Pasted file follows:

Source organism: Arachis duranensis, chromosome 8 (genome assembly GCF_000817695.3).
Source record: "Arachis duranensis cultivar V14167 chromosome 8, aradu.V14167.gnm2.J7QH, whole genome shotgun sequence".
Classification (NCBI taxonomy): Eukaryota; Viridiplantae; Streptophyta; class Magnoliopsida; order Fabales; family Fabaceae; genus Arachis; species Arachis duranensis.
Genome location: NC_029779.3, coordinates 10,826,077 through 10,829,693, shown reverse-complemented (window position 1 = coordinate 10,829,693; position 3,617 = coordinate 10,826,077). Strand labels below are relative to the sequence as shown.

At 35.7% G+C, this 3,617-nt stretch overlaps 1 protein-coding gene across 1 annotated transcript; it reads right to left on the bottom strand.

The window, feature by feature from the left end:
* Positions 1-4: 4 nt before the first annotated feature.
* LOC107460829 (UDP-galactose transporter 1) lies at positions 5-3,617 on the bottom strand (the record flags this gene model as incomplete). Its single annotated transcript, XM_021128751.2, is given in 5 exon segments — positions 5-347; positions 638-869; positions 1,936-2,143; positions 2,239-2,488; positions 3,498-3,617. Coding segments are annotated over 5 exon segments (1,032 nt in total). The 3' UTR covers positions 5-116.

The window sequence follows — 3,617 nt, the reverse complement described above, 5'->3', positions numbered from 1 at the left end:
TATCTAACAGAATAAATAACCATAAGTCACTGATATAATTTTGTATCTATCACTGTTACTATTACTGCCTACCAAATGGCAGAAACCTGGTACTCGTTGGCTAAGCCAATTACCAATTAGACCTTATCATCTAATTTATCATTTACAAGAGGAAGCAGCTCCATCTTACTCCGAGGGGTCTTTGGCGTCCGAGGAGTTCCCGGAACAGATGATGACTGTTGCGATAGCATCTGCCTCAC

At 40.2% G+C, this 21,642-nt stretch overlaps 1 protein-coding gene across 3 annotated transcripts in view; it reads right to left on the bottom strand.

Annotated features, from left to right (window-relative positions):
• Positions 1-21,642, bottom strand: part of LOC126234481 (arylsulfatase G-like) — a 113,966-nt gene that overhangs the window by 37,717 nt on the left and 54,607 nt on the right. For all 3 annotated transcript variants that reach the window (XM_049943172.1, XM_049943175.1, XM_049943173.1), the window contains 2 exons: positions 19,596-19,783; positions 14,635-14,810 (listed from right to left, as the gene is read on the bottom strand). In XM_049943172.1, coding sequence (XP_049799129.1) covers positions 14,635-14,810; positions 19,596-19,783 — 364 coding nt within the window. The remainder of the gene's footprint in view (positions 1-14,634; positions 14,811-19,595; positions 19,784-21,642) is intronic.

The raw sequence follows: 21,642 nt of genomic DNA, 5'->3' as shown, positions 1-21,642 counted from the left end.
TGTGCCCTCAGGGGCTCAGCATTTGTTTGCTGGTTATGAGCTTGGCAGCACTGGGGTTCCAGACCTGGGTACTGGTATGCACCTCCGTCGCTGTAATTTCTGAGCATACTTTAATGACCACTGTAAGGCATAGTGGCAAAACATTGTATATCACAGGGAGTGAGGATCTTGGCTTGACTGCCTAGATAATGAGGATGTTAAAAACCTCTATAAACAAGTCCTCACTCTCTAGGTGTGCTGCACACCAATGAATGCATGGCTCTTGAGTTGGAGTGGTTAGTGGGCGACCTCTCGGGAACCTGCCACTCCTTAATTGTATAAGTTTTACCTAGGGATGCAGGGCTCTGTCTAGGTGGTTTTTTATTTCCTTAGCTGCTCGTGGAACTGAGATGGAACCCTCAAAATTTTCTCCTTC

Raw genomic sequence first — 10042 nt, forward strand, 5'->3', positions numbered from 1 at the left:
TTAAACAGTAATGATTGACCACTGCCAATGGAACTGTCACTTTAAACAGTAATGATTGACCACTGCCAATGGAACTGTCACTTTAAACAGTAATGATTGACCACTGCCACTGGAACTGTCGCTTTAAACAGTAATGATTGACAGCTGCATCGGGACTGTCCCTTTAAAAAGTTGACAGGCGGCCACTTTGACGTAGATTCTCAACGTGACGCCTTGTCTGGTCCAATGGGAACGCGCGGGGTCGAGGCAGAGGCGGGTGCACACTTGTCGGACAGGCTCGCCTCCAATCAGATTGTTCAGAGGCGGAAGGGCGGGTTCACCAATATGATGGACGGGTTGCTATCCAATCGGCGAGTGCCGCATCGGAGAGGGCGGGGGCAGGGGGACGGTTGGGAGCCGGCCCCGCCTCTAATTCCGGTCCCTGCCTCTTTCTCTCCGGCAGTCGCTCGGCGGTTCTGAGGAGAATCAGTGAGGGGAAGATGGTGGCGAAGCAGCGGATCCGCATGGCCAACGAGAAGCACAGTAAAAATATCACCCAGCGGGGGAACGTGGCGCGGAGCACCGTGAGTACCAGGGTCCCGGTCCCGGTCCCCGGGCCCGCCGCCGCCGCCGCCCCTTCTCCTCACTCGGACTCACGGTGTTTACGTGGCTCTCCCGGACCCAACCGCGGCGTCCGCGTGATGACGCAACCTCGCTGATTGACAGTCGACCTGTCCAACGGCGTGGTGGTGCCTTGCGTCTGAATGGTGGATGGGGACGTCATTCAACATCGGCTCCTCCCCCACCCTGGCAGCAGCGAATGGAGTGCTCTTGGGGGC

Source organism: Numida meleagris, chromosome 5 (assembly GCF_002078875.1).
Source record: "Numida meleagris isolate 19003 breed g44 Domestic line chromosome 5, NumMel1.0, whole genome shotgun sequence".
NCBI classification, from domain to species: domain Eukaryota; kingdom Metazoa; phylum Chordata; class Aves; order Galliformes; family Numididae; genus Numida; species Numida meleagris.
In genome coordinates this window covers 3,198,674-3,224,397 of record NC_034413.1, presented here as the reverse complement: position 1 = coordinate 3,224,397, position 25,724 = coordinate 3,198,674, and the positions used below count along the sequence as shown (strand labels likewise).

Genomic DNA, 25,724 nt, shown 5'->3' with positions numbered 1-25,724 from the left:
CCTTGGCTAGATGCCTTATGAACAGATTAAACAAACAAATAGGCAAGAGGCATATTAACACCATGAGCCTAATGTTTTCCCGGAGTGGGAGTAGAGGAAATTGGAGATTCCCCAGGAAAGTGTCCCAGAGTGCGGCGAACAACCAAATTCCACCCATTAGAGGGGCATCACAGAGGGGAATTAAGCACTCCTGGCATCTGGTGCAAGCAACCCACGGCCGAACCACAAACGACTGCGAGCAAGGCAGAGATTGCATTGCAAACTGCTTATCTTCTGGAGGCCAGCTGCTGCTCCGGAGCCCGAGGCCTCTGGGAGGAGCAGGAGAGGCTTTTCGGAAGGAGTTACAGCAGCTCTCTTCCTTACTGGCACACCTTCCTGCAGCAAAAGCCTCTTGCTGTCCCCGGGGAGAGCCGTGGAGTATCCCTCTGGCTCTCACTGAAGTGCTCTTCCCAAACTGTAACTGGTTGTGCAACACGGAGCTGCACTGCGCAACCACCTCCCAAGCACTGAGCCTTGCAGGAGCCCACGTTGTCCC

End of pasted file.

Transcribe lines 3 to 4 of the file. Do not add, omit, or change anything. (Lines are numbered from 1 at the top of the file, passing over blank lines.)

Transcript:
Classification (NCBI taxonomy): Eukaryota; Viridiplantae; Streptophyta; class Magnoliopsida; order Fabales; family Fabaceae; genus Arachis; species Arachis duranensis.
Genome location: NC_029779.3, coordinates 10,826,077 through 10,829,693, shown reverse-complemented (window position 1 = coordinate 10,829,693; position 3,617 = coordinate 10,826,077). Strand labels below are relative to the sequence as shown.